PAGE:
Archive for the ‘Convergence’ Category

Ethernet, STP, Topology change and the behaviour of Ethernet

June 24, 2014 2 comments


This post is inspired by a post at IEOC about Uplinkfast and TCN which
can be found here.

Before we get to those parts, let’s recap how Ethernet and STP work together.

Spanning Tree

The Spanning Tree Algorithm builds a loop free tree by comparing Bridge ID(BID) and
least cost paths to the root bridge. By doing this it blocks all links not leading
to the root.


MAC Learning

Switches learn where to forward frames by looking at the source MAC address of the frame
on the port that the frame was received on. This learning is done in the data plane
as opposed to routing where the routes are learned in control plane. I will come back
to this later in the post.

MAC learn1

S4 learns that A is located on port 1 after A has sent a frame. This is stored in
the MAC address table located in Content Addressable Memory (CAM). The CAM is a
fast memory optimized for quick lookups in the table. By default there is a 300
second aging timeout for learned MAC addressesm, meaning that if the switch
does not see any traffic from a source MAC within five minutes the entry will
age out of the table. This is used to remove stale entries and to keep the
MAC address table from becoming too large.

Potential Issues

As I mentioned briefly earlier in the post, MAC learning is done in the data plane.
When we exchange routes through protocols such as OSPF, EIGRP and BGP, this is
done in the control plane. If there is a /24 route in the routing table pointing
at a router, then those up to 254 hosts are behind that router. With MAC learning
every source MAC has its own entry, which would be the same as if we had /32 routes
for every host in the network. Not very effecient! This can also become a scalibility
issue in large networks if there are more hosts than the CAM can hold.

There are also other issues such as not being able to use all the links in the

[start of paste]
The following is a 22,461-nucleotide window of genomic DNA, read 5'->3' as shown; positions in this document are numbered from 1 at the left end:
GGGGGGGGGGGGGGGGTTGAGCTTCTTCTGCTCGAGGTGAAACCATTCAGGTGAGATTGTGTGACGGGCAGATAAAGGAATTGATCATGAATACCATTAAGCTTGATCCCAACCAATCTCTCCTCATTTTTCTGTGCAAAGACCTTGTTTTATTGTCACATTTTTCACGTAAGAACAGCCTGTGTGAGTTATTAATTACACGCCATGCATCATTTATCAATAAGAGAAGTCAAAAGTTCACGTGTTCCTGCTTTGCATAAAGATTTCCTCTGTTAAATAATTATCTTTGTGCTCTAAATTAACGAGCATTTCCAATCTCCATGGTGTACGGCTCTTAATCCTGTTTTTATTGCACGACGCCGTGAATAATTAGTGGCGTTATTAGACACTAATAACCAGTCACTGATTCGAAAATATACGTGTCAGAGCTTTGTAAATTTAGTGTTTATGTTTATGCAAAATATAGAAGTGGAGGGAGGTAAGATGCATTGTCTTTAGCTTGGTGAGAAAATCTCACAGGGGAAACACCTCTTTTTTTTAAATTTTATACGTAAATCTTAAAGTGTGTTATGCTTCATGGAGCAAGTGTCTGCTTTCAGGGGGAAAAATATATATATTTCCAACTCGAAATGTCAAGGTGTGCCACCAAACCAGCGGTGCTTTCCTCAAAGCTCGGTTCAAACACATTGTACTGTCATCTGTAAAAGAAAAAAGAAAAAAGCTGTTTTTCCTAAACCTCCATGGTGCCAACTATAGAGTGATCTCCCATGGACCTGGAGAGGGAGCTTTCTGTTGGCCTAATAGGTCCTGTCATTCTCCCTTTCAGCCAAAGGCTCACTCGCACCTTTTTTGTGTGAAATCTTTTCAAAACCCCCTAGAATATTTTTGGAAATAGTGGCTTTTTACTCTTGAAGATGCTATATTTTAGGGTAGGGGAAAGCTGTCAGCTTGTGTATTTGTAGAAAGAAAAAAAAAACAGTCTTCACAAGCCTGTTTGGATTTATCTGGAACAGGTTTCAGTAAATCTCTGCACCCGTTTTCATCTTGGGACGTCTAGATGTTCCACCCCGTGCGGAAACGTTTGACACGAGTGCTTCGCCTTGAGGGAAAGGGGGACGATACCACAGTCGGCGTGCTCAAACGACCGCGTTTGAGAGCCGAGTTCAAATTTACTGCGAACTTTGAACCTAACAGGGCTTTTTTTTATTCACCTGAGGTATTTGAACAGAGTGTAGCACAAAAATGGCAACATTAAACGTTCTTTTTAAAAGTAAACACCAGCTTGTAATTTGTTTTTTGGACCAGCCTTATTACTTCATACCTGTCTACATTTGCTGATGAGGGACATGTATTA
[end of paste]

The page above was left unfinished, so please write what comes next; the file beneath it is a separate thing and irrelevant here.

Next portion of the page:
network. Spanning tree will block the redundant links so we don’t get more bandwidth
if we add more links unless we put them into an Etherchannel or use technologies
such as vPC. In datacenter designs, using STP will lead to low bisectional bandwidth,
meaning that even if there are lots of links between a section in the network, most of
them will actually be blocked.

Another issue is that broadcast and unknown unicast traffic is flooded in the network.
Imagine a scenario as below where A is sending unicast traffic to B and it’s
an unidirectional flow. B rarely sends any traffic so its entry has been aged out
of the MAC address table.

Unknown unicast

In this scenario the unknown unicast will be flooded to all the switches and
all servers will have to receive the 300 Mbit/s stream and then discard the
traffic until the switches have learned the MAC of B again!

There is also a potential for black holing of traffic. In the topology below there
are four switches connected together and the primary path is through S4-S1-S2-S3.


Then the link between S1 and S2 fails.


When using 802.1D, there is no synchronization of the topology. It will take up to
50 seconds for the link between S3 and S4 to come up unless Backbonefast has been
deployed. When traffic is going from A to B, it will be blackholed. S4 still has an
entry for B towards S1. When the traffic reaches S1 it has nowhere to go.
Without aging of stale entries, this would take up to five minutes. This is
the purpose of topology change in STP, to faster age out stale entries.

Topology Change

Like I described above, without a mechanism for topology change, traffic could
potentially be black holed for quite a while. In 802.1D, when a link goes up
or down, the switch will generate a TCN BPDU which is a special BPDU sent out
the root port. Normally switches only relay BPDUs from the root on their designated
ports but this is a special case. A switch that receives a TCN BPDU will reply
to it with a configuration BPDU with the TC Acknowledge bit set.


The TCN BPDU will eventually reach the root which will then send out a configuration
BPDU with the TC bit set. This is done for a duration of MaxAge + FwDelay
seconds which is 20 + 15 seconds by default.


When switches receive this BPDU from the root with the TC bit set, they will age out
entries in the CAM at a faster pace. The aging timeout will be set to 15 seconds.
This will age out any stale entries in the CAM. If there are active flows they will
not be aged out because the age will be reset as the switch sees frames coming in
with the source MAC in question. As I described earlier there could be unidirectional
flows leading to flooding. Also flows that are inactive for a while and then resume
can get flooded if their entries time out during the period that the root bridge is
sending out these configuration BPDUs with TC set.


Uplinkfast is a feature deployed on access switches which have dual links to
the distribution layer. Because the switches are located at the edge of the network
it is safe to bring up an alternate port immediately without going through the regular
listening and learning phase, saving up to 30 seconds.

After a switch has failed over to the alternate link it will start to send out
dummy multicast frames. This is to speed up convergence. Even if a configuration
BPDU with TC set is sent by the root, it can still take up to 15 seconds before
stale entries age out.


So based on the thread at IEOC, what is the consequence of Uplinkfast and TC together?